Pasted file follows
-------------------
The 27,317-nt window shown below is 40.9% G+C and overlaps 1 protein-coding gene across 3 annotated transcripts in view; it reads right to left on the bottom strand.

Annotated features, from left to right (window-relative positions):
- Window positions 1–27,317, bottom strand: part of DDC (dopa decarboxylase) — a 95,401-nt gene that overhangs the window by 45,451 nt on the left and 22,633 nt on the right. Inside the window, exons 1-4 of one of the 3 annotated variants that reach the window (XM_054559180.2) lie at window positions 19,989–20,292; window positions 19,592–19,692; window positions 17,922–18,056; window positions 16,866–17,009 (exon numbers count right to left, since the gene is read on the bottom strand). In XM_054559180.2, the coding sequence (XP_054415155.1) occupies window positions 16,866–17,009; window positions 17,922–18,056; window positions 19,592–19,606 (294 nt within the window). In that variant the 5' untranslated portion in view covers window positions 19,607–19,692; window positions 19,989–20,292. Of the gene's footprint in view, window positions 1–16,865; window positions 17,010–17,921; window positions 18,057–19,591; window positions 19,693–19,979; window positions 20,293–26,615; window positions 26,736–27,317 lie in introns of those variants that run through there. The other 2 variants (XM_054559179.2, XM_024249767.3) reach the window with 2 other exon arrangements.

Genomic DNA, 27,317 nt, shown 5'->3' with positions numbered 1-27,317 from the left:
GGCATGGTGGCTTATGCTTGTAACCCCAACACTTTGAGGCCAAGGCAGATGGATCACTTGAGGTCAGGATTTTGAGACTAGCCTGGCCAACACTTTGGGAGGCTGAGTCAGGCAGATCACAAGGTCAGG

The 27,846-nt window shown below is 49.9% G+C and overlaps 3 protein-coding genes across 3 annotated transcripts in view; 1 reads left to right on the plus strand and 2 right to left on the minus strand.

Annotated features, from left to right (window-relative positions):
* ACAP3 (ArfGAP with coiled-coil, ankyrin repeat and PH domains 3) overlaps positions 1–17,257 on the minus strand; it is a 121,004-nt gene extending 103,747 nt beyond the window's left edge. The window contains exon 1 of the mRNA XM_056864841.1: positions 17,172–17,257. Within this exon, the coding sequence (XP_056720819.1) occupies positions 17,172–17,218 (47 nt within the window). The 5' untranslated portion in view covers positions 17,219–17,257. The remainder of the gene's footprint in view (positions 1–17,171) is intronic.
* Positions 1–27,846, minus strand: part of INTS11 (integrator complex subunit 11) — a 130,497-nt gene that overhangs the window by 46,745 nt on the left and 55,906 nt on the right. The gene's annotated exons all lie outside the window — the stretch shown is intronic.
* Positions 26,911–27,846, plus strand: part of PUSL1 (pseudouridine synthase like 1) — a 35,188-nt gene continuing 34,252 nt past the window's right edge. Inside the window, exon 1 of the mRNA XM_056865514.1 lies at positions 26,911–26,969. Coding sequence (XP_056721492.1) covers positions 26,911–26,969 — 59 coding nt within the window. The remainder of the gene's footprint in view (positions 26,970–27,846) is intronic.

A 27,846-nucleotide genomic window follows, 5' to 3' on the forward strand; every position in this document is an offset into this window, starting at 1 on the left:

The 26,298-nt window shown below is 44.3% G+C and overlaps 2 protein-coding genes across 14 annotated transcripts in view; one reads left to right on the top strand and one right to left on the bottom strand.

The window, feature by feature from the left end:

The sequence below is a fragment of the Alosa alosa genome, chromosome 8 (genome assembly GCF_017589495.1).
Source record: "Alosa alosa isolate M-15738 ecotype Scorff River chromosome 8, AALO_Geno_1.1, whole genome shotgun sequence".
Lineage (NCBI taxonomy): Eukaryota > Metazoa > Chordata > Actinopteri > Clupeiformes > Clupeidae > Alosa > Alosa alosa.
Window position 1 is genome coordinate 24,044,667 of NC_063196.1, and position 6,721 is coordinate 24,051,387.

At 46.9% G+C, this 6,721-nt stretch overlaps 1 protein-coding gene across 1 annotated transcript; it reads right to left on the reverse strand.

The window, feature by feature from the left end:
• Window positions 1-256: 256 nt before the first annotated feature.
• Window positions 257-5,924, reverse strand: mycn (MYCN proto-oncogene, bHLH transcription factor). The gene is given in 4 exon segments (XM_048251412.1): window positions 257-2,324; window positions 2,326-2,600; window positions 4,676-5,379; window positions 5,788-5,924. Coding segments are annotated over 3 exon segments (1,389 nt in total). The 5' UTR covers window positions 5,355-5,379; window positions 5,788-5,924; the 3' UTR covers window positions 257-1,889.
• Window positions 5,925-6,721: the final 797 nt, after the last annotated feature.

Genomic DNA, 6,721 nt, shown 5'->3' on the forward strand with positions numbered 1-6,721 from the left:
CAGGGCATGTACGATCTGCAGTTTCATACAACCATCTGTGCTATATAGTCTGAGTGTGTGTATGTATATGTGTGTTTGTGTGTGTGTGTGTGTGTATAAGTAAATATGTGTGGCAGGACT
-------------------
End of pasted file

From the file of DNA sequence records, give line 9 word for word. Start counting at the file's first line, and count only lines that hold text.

* Positions 1–27,846, minus strand: part of INTS11 (integrator complex subunit 11) — a 130,497-nt gene that overhangs the window by 46,745 nt on the left and 55,906 nt on the right. The gene's annotated exons all lie outside the window — the stretch shown is intronic.